With the move towards Self-Access Grammar Lessons and the move towards a more communicative approach to language development, I'll be revising my approach to the weekly schedule.
After the mid-term, the class will focus more on reading, writing, presentations and discussions. Each week will be built around a basic theme, and the themes will be varied in order to practice different language structures, vocabulary, levels of formality, formats, and so on.
The lesson cycle will begin on Friday. In our Friday lesson, students will be given the topic for the next week, along with background reading. The background reading will vary according to topic. Background reading may be in the form of news, letters, articles, essays, stories, poems or other forms of written communication. For more difficult reading materials, students may be given a choice, for example between a news article that has been edited to make it easier to read and understand, and an article that has not been edited.
Along with the topic for the week, students will be given essay topics. Students may then choose the 'easy', 'intermediate' or 'advanced' topic for their essay. These topics will all be on a similar theme, but will vary in the complexity, from essays that require only personal information, to topics that require research or analysis, to topic that require persuasive language or logical support.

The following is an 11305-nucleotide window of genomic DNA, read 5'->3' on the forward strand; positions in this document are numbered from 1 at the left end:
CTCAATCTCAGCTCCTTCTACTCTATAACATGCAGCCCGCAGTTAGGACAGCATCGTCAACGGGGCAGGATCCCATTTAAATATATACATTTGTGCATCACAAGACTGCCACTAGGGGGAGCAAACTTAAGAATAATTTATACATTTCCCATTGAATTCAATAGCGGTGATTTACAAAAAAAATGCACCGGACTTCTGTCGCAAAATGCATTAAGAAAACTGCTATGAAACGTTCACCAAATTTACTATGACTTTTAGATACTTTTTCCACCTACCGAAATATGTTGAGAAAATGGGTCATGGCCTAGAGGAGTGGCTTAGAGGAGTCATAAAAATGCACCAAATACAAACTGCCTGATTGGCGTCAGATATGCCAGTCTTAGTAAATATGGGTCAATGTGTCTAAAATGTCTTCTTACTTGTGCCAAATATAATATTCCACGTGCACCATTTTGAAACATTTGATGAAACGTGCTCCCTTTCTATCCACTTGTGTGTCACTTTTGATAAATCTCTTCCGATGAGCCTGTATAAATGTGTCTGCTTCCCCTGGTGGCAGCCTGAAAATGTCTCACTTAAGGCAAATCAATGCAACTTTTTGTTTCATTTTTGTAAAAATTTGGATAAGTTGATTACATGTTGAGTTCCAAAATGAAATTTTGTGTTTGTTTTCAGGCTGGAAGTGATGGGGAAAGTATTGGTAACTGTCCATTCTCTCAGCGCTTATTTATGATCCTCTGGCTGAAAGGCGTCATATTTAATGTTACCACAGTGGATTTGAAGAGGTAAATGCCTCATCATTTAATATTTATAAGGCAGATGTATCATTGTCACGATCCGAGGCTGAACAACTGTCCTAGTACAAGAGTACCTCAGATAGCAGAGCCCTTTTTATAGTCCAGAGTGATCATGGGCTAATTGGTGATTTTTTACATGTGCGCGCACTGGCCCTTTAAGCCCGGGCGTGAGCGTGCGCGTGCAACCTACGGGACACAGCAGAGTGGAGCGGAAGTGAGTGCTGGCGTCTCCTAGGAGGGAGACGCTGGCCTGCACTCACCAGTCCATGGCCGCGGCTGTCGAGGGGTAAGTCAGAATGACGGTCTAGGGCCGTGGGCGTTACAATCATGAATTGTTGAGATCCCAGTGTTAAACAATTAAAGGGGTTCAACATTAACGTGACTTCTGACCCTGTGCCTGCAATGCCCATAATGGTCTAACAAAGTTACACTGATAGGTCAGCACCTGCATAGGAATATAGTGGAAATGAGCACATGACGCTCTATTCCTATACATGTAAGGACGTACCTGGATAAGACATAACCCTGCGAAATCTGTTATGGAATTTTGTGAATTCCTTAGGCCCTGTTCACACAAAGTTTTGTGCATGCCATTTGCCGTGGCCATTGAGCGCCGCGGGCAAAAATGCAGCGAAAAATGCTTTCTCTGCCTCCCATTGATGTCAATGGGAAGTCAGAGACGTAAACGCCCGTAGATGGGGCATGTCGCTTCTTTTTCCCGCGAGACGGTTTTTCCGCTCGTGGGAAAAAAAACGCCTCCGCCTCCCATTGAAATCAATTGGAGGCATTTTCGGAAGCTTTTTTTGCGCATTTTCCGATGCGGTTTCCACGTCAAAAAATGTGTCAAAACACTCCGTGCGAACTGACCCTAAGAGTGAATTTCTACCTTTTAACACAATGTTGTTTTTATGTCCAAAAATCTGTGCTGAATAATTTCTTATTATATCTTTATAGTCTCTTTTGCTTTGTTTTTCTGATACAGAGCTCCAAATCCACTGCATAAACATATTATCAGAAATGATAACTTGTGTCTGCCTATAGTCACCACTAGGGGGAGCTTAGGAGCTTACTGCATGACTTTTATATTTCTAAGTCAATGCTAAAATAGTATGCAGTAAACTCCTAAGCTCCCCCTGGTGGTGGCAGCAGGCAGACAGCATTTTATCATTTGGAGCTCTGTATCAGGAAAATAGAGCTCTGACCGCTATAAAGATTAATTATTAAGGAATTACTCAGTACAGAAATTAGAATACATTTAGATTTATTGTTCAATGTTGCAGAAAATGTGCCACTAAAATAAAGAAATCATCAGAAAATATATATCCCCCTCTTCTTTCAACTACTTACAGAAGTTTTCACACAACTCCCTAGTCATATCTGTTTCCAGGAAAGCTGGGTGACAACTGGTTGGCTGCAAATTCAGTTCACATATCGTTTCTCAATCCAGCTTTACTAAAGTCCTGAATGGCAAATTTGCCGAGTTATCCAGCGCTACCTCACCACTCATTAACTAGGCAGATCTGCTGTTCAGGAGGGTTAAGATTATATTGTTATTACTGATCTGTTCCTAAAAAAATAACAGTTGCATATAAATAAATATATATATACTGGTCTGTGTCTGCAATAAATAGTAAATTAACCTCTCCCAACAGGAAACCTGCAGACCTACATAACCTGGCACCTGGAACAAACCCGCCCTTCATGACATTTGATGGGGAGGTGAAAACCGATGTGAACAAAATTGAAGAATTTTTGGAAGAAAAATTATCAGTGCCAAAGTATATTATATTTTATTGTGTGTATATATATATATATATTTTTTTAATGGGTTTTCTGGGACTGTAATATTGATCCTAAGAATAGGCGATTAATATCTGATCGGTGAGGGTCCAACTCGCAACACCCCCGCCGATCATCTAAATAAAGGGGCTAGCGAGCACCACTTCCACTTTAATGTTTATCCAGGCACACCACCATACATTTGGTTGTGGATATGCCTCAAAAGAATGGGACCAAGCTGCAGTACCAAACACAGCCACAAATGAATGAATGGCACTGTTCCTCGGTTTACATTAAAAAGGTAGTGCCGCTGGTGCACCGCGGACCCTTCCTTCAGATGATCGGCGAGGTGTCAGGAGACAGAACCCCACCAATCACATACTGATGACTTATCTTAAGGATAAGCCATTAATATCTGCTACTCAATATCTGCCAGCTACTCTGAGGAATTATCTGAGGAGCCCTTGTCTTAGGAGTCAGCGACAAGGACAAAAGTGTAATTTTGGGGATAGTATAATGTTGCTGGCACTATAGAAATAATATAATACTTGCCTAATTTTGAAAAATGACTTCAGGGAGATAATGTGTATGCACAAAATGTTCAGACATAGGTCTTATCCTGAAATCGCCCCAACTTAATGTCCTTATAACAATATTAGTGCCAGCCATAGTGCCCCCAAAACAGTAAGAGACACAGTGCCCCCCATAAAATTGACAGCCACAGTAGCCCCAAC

In addition to the essay topics, students will also be given the Oral Communication topic and format. Again, this will vary from topic to topic and week to week, and may take the form of conversations or discussions, debates, skits, speeches or presentations. Like the essay topics, students will be given a choice in the complexity of their Oral Communication topics.
In Oral Communication, we start with a listening quiz based on language that we studied the previous week. In the future, I would also like to set up a system, possibly on the computer, whereby students can take listening tests according to their level, standardized tests they are taking and so on. We will then have topic-based conversations of the 'What's new?" or "Show and Tell" variety, followed by skits, role-plays, improvisations, interviews or other oral communication activities, usually based around a function, a structure, or a language set that relates in some way to the weekly topic.